Many countries have placed themselves at the bedside of Ukraine, particularly in terms of military aid. Conscious of the Russian superiority in terms of means and manpower, the members of NATO took part in the armament of its neighbor, attacked by Russia. Unsurprisingly, the world’s top military power widened the gap, with the Americans releasing $25.8 billion in military aid to Ukraine, according to the Kiel Institute for the World economy.
On Thursday, the new US ambassador to Kyiv, Bridget Brink, pledged that the United States would help Ukraine “resist Russian aggression”, speaking for the first time from the Ukrainian capital after the reopening of the embassy mid-May.
Far behind, the United Kingdom, Poland and Germany are participating in the Ukrainian war effort by transferring respectively 2.5, 1.6 and 1.5 billion dollars in military aid to the government in kyiv. In the ranking of the largest providers of military support to Ukraine, France comes in ninth position, behind Estonia and Latvia, with 200,000 million dollars.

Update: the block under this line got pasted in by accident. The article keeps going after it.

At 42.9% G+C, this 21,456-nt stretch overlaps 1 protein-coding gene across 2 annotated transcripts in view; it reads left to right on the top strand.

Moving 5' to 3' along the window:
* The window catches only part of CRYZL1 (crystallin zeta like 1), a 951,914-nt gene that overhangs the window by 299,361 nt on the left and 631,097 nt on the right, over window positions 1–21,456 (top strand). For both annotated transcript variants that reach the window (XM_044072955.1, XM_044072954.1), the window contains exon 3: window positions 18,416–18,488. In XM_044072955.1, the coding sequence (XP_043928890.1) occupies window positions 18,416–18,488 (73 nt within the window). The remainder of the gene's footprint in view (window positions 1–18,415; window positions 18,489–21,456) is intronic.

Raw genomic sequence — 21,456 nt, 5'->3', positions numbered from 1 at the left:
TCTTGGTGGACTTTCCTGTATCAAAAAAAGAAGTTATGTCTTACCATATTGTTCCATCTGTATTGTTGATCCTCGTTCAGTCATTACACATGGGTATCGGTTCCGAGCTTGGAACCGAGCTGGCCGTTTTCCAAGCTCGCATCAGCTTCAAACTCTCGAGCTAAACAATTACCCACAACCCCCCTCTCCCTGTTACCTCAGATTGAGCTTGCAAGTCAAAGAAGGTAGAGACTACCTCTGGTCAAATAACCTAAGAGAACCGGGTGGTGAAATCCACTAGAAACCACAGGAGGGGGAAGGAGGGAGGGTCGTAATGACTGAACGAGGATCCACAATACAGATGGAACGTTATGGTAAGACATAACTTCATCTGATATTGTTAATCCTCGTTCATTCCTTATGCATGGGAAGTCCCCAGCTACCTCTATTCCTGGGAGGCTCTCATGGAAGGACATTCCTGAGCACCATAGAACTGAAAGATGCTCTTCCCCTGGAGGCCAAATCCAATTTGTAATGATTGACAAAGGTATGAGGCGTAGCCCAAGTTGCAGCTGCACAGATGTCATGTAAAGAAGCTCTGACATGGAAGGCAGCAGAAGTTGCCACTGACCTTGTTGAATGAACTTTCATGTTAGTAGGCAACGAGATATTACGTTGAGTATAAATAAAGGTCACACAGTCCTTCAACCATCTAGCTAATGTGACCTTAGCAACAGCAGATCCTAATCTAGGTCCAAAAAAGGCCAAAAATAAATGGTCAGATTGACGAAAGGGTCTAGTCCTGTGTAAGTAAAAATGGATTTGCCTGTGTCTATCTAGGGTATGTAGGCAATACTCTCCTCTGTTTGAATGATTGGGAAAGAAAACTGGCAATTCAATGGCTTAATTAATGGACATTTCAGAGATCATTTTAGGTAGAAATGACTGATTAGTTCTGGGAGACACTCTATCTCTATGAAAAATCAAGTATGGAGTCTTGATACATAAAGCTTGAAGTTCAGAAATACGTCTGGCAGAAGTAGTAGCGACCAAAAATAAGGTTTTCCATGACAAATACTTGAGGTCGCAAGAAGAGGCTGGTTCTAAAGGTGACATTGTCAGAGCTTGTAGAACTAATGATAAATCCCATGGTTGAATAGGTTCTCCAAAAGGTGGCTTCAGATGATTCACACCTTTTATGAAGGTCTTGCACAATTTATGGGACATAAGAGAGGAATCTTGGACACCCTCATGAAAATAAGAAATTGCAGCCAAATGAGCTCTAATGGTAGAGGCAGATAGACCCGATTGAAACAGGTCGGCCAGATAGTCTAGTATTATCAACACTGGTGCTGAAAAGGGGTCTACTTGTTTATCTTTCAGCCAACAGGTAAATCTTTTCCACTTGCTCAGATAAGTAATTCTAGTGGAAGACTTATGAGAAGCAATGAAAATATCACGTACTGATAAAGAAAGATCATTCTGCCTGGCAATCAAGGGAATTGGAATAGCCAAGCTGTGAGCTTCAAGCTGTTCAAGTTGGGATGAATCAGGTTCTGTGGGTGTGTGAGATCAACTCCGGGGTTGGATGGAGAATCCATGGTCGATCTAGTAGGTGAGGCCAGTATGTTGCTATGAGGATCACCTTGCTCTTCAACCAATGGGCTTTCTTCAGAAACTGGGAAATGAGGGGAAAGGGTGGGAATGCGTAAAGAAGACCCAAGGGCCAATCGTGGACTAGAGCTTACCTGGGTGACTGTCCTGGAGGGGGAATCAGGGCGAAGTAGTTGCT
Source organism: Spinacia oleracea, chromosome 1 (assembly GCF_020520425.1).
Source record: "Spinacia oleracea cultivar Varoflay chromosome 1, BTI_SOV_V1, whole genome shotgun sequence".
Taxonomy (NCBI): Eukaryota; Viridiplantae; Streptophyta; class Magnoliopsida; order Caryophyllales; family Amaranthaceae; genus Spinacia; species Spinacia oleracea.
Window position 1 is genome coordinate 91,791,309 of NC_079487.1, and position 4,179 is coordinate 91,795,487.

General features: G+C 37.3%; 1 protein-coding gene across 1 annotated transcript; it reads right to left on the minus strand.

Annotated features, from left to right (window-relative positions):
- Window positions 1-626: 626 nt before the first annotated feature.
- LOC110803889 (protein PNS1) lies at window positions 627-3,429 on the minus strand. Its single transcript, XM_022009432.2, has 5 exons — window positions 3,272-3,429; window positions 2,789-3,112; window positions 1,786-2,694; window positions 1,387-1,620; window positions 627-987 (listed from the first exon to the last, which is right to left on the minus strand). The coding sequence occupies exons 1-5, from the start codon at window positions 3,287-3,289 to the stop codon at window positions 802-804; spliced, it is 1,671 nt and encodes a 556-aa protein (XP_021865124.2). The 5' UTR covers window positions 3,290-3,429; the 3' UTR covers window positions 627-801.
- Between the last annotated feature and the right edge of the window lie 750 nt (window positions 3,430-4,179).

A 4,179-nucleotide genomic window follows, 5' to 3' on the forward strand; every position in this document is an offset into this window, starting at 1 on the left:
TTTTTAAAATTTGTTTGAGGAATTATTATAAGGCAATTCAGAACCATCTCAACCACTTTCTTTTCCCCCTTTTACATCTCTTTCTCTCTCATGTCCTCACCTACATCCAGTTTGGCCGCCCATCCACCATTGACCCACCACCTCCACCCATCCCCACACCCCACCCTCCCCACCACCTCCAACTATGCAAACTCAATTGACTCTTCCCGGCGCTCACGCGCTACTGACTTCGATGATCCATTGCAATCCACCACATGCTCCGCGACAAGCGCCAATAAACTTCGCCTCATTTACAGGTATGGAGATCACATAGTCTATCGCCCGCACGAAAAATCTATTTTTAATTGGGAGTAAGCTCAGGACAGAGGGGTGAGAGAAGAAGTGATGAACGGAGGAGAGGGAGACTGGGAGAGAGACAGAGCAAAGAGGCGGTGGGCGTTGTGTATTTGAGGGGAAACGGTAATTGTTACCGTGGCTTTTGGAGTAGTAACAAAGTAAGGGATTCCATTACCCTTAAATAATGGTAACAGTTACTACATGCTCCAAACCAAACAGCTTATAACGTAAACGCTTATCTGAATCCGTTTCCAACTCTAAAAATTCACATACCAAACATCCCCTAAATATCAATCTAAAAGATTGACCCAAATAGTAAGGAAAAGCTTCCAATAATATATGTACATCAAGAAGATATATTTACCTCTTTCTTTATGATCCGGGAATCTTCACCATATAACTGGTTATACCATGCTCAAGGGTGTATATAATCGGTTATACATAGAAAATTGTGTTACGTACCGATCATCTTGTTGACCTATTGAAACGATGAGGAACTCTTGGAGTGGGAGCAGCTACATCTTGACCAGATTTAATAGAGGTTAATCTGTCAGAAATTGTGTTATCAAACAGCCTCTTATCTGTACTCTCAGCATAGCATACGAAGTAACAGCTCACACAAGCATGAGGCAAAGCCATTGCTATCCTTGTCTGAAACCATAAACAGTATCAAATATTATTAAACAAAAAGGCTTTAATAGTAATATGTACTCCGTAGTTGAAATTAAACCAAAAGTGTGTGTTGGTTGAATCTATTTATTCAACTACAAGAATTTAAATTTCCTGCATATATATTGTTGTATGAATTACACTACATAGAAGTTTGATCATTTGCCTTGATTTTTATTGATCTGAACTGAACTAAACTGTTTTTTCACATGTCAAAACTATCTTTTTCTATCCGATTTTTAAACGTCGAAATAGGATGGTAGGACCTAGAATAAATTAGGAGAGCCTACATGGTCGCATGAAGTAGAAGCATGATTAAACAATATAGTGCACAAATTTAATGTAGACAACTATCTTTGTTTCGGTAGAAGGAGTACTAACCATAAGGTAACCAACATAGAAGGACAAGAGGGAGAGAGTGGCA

After three months of conflict, the material losses are significant on both sides. Let’s start with the most impacted: the Russians. According to the losses documented by the Oryx site, 749 tanks in Kremlin colors were destroyed. Within Vladimir Putin’s troops, infantry fighting vehicles have paid a heavy price with the disappearance of 825 aircraft. Added to this are 413 armored vehicles that went up in smoke. In the air, the toll is just as heavy: thirty planes missing, 30 planes destroyed.